As their name suggests Esoteric Recordings are masters of remastering and reissuing long lost classic albums that are ripe for reappraisal, as well as having their own imprint Esoteric Antenna that is home to some of the most exciting new prog bands around. Today I am focusing on some treasures from their latest reissues campaign, including one that many of you Marillion fans out there might want to check out.
David McWilliams Lord Offaly
Irish singer/songwriter David McWilliams is a name that lingers at the back of the mind, famous for the 1967 single The Days of Pearly Spencer (later covered with much greater success by Marc Almond in 1992) there was always more to McWilliams work than posterity has accorded him.
This reissue of 1972’s Lord Offaly originally released on the Dawn label is a fantastic example of the folk rock singer songwriter genre that was prevalent in that period, with artists like John Martyn, Richard and Linda Thompson, Sandy Denny amongst others rooted in the folk scene branching out and spreading their wings.
This album is firmly rooted in the Celtic tradition, with McWilliams as the storyteller, the weaver of words and music, a haunting beauty to songs like I would be Confessed with its moving lyrics and it’s wonderfully organic accompaniment, where the piano and the guitar play countermelodies that blend and create a great sound.
Folk music, of course from Leadbelly, Woody Guthrie, Bob Dylan right through to the Levellers, Billy Bragg et al has always been the music of the people, and the music of protest and telling the true stories of history that sometimes get glossed over, and being a Belfast boy McWilliams is steeped in Irish history, no mose so than on the title track, the telling of the story of the Earl of Kildare Thomas Fitzgerald who led a rebellion in the 16th century and was executed. Performed like all the best master story tellers, this builds and works so well in its almost epic length. Whilst Blinds Mens Stepping Stones is an angry lament for the damage done to Ireland by Cromwell and his men.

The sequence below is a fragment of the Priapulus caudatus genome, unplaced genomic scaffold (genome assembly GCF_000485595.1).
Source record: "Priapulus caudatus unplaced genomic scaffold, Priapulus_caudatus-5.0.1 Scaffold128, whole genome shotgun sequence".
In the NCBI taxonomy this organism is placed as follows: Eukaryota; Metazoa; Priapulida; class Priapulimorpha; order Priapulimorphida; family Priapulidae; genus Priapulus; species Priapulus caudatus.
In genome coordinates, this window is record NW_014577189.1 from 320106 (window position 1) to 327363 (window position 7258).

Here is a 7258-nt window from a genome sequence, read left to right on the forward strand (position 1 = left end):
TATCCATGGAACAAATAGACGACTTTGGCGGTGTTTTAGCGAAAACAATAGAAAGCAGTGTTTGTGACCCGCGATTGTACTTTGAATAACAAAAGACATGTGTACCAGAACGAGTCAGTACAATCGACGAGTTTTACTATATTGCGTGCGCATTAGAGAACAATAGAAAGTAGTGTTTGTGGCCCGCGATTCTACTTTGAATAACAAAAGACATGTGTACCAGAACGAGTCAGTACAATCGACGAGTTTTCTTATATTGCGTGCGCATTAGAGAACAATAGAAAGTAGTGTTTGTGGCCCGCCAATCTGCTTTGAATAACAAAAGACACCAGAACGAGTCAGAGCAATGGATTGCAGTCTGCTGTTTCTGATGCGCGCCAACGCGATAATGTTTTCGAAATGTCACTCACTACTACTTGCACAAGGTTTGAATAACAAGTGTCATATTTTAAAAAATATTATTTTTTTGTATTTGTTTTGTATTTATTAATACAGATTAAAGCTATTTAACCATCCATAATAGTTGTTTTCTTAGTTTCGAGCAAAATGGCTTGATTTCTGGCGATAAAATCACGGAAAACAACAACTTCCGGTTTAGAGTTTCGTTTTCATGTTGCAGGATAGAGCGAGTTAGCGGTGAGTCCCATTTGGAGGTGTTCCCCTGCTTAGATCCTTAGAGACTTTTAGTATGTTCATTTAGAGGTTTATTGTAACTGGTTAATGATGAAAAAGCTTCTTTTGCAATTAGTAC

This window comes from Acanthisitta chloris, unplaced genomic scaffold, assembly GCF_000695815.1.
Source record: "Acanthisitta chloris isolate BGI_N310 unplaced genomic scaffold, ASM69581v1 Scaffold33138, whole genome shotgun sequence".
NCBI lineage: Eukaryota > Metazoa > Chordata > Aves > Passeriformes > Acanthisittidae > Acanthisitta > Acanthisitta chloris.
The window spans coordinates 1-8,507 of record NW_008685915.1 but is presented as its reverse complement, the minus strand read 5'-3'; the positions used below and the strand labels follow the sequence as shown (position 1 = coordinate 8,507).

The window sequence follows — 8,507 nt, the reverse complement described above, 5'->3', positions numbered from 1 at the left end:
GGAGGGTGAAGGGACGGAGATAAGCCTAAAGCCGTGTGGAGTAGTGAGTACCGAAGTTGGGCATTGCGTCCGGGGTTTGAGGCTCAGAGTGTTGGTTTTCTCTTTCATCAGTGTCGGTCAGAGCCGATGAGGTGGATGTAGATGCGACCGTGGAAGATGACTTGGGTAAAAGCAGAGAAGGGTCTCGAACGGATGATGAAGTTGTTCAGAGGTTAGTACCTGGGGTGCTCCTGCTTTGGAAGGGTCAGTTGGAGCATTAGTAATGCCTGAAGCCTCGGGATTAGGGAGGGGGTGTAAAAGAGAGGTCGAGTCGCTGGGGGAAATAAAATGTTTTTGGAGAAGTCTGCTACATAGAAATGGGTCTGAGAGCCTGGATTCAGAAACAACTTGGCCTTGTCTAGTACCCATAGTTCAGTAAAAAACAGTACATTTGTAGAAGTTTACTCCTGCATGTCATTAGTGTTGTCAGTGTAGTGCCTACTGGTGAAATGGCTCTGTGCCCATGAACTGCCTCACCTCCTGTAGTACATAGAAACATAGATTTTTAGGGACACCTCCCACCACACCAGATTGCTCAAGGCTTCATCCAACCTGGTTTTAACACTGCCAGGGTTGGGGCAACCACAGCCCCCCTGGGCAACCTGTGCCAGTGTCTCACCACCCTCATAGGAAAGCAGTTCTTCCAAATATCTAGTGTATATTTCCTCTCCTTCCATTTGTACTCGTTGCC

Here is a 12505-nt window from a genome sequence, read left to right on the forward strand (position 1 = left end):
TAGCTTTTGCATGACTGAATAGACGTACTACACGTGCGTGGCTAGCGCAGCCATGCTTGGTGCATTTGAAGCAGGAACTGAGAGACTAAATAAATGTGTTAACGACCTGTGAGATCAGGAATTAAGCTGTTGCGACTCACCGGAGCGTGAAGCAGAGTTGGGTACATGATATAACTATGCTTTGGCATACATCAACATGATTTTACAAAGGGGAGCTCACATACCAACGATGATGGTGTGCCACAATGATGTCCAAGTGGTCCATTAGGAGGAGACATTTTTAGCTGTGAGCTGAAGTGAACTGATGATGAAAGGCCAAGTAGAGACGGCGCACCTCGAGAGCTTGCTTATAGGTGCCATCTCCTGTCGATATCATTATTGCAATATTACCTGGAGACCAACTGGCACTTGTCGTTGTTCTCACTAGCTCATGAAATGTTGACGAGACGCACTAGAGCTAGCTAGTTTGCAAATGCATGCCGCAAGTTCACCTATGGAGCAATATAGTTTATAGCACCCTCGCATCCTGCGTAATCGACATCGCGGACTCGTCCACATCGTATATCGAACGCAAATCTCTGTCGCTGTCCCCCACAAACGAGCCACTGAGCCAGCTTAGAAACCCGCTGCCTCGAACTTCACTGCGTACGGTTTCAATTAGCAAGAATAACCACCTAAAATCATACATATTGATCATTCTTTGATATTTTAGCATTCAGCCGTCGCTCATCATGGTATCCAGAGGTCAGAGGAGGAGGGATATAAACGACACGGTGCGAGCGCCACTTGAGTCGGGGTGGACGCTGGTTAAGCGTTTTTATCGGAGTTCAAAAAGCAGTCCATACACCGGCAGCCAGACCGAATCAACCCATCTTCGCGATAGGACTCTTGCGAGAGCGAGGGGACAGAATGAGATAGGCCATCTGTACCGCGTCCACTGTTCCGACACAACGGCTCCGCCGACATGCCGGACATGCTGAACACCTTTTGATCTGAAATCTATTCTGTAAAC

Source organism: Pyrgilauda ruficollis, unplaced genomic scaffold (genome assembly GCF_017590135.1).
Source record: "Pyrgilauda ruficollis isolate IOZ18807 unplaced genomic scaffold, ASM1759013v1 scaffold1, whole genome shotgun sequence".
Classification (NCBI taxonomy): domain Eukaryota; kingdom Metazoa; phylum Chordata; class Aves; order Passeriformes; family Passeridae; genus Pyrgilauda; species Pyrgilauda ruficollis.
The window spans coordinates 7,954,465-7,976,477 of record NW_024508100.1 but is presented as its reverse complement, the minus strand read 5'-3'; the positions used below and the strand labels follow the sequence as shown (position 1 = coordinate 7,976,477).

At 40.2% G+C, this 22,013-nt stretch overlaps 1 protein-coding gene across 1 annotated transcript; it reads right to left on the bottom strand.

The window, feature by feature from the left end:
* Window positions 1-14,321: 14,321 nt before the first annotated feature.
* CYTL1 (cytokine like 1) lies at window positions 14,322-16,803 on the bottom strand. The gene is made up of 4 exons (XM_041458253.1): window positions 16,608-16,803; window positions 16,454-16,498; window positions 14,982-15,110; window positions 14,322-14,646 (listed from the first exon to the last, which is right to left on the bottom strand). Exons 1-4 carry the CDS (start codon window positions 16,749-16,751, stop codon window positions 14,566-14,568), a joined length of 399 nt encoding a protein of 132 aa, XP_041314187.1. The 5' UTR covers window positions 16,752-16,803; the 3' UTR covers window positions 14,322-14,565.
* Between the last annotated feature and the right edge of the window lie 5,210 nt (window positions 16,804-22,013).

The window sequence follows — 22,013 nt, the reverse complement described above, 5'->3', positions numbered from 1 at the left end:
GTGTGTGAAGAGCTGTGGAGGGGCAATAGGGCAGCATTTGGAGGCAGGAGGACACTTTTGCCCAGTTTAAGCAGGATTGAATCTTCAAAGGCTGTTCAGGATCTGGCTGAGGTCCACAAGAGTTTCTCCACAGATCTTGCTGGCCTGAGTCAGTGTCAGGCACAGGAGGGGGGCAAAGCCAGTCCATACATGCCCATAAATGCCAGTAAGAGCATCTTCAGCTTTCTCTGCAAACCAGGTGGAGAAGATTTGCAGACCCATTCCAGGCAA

A lot of the songs on here are character studies, and taking on those roles allows McWilliams to live the stories, and his superb approach brings these tales to life.
If you want to try something different that is based on storytelling, and a versatile full musical sound, then this is a fantastic place to start. This album should be lauded with other greats of the genre like The Albion bands Rise up Like the Sun, Fairport Conventions Full House, John Martyns Solid Air. This reissue should ensure it receives that status.
Gandalf: To Another Horizon
Austrian musician Gandalf, has two of his 1980’s albums remastered and reissued through Esoteric recently. For those, like myself unfamiliar with his work, it provides an interesting introduction to his ideas and musical philosophy, operating very much in the Mike Oldfield/Tangerine Dream field of instrumental music, his albums are very much in the new age genre, with hints from classical music, folk, prog and everywhere else incorporated to create sonic soundscapes and electronic symphonies.
The first album here 1983’s To Another Horizon, is a concept of an Earth slowly killing itself and the environment with imminent disaster on the way, (sound familiar folks, written over 30 years ago, the themes and imagery is sadly all too familiar) rescued by Aliens in crystal ships.